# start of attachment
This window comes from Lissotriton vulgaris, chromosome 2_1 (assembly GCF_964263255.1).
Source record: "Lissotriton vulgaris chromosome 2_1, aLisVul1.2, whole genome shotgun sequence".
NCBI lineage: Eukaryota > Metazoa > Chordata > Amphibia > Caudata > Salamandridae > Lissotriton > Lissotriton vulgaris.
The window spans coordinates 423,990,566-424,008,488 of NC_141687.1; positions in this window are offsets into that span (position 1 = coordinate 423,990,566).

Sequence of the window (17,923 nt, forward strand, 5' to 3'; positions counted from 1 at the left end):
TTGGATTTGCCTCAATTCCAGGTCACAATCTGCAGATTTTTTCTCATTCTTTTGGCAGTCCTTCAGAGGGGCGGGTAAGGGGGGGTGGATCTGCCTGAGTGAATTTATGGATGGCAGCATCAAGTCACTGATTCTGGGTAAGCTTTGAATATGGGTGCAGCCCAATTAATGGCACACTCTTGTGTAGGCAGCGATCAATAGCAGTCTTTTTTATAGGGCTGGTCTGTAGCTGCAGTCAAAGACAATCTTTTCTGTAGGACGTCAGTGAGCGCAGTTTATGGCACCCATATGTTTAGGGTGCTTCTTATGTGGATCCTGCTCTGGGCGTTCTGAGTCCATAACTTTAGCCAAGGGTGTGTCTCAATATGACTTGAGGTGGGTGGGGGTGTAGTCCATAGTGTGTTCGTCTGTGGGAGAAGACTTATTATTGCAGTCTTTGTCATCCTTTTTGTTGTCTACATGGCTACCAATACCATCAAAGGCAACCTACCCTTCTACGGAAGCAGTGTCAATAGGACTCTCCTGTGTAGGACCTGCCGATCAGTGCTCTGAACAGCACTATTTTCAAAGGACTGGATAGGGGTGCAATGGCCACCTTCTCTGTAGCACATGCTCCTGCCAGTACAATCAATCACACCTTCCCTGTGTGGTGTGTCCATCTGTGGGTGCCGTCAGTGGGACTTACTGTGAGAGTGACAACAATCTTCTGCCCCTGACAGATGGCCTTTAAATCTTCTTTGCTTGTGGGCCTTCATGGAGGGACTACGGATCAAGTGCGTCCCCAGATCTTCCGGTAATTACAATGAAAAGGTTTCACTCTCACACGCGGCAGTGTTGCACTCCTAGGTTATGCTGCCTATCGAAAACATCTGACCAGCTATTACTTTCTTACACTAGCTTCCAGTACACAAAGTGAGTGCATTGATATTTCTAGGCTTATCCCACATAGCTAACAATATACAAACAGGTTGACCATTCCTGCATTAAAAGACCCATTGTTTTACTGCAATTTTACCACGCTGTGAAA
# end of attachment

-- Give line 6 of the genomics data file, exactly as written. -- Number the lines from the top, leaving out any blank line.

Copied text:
TTGGATTTGCCTCAATTCCAGGTCACAATCTGCAGATTTTTTCTCATTCTTTTGGCAGTCCTTCAGAGGGGCGGGTAAGGGGGGGTGGATCTGCCTGAGTGAATTTATGGATGGCAGCATCAAGTCACTGATTCTGGGTAAGCTTTGAATATGGGTGCAGCCCAATTAATGGCACACTCTTGTGTAGGCAGCGATCAATAGCAGTCTTTTTTATAGGGCTGGTCTGTAGCTGCAGTCAAAGACAATCTTTTCTGTAGGACGTCAGTGAGCGCAGTTTATGGCACCCATATGTTTAGGGTGCTTCTTATGTGGATCCTGCTCTGGGCGTTCTGAGTCCATAACTTTAGCCAAGGGTGTGTCTCAATATGACTTGAGGTGGGTGGGGGTGTAGTCCATAGTGTGTTCGTCTGTGGGAGAAGACTTATTATTGCAGTCTTTGTCATCCTTTTTGTTGTCTACATGGCTACCAATACCATCAAAGGCAACCTACCCTTCTACGGAAGCAGTGTCAATAGGACTCTCCTGTGTAGGACCTGCCGATCAGTGCTCTGAACAGCACTATTTTCAAAGGACTGGATAGGGGTGCAATGGCCACCTTCTCTGTAGCACATGCTCCTGCCAGTACAATCAATCACACCTTCCCTGTGTGGTGTGTCCATCTGTGGGTGCCGTCAGTGGGACTTACTGTGAGAGTGACAACAATCTTCTGCCCCTGACAGATGGCCTTTAAATCTTCTTTGCTTGTGGGCCTTCATGGAGGGACTACGGATCAAGTGCGTCCCCAGATCTTCCGGTAATTACAATGAAAAGGTTTCACTCTCACACGCGGCAGTGTTGCACTCCTAGGTTATGCTGCCTATCGAAAACATCTGACCAGCTATTACTTTCTTACACTAGCTTCCAGTACACAAAGTGAGTGCATTGATATTTCTAGGCTTATCCCACATAGCTAACAATATACAAACAGGTTGACCATTCCTGCATTAAAAGACCCATTGTTTTACTGCAATTTTACCACGCTGTGAAA